I spent two years working on Ubisoft highly anticipated, next-gen open-world game Watch Dogs. It was a thrilling opportunity to be part of an ambitious project, with amazingly talented and passionate people.

While Ubisoft Montreal -WD’s lead development studio- took care of re-creating the city of Chicago, we, at Ubisoft Paris, had to bring the very organic-looking district of Pawnee to life. I participated as a level artist.


I was responsible for modeling the terrain of the only rural area of the game. My challenge was to create a wide, realistic-looking landscape, while keeping the precise navigation paths intact.

I spent a lot of time working with technical directors and level designers on R&D, finding ways to bypass technical limitations, and coming up with the proper workflow for terrain sculpting in Disrupt. I ended up using a mix of handmade sculpting and procedural erosion techniques.


Once the terrain complete, I switched on buildings modelisation, on an 8-person level art team fully dedicated to the Pawnee district.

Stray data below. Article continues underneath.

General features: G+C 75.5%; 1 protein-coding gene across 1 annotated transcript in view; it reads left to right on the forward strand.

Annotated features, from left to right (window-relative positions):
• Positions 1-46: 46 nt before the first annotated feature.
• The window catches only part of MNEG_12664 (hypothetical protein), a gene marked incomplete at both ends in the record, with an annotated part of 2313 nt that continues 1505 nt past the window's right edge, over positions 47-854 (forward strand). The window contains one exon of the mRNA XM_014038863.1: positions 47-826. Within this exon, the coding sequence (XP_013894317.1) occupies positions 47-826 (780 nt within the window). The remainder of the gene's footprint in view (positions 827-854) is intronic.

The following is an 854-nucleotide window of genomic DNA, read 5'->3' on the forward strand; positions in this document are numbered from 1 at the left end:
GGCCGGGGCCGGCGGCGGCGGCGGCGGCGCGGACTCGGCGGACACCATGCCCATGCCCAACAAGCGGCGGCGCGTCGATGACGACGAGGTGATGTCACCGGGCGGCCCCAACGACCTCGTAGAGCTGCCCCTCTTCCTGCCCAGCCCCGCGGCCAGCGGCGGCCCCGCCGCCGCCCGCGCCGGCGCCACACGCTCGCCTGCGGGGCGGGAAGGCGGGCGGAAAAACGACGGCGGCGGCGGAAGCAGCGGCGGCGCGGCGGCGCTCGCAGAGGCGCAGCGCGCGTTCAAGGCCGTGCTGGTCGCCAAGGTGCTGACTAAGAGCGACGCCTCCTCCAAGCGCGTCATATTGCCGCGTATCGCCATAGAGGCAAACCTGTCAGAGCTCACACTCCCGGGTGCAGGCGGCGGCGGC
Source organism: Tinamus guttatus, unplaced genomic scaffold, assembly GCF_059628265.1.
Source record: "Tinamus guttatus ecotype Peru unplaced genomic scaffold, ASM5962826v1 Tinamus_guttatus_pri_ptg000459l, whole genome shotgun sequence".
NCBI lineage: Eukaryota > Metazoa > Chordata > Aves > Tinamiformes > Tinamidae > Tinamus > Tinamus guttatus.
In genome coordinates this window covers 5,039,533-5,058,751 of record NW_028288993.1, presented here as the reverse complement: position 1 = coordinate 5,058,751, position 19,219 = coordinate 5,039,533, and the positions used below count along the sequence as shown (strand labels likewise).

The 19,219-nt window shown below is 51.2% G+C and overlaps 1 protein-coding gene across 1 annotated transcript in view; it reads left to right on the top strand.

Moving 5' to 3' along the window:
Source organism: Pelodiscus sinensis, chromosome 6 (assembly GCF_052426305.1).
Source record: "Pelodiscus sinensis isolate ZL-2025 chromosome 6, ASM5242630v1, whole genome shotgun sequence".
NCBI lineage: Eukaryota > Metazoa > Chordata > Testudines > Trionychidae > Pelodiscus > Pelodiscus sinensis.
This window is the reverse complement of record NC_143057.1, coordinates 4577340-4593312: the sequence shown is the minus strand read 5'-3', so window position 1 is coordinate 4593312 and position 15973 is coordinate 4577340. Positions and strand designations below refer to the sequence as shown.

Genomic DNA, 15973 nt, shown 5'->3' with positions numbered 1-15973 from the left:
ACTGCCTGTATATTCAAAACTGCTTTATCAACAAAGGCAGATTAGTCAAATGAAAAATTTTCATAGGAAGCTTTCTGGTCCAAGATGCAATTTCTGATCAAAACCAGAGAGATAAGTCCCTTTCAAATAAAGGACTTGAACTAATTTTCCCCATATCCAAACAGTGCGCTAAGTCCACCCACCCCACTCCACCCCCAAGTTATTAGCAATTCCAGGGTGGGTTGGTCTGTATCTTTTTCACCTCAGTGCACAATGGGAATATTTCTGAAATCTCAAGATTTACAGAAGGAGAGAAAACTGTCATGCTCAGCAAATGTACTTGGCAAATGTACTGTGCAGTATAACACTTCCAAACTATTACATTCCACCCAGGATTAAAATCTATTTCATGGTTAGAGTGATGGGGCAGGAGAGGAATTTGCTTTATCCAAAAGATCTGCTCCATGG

My work included the Pawnee Mill, the fishing island, the Crazy Mooze Inn (Pawnee’s old Motel), and Blume’s high tech Headquarters, from modeling and texturing to shading and layout. I also redesigned some of Watch Dogs generic vegetation textures, for more diversity and details.


A new downloadable single-player campain came available to the public on September 30, 4 month after the game released. It focused on Raymond « T-Bone » Kenney, the legendary and eccentric hacker – and Aiden Pearce’s trusted comrade.

Ubisoft Paris was the lead studio for the DLC, and I had the chance of creating T-Bone headquarters, hidden in an old concrete stave silo. I teamed up with Christophe Neverre, a fellow level artist, to build the large underground area surrounding the silo, where an awesome shootout takes place.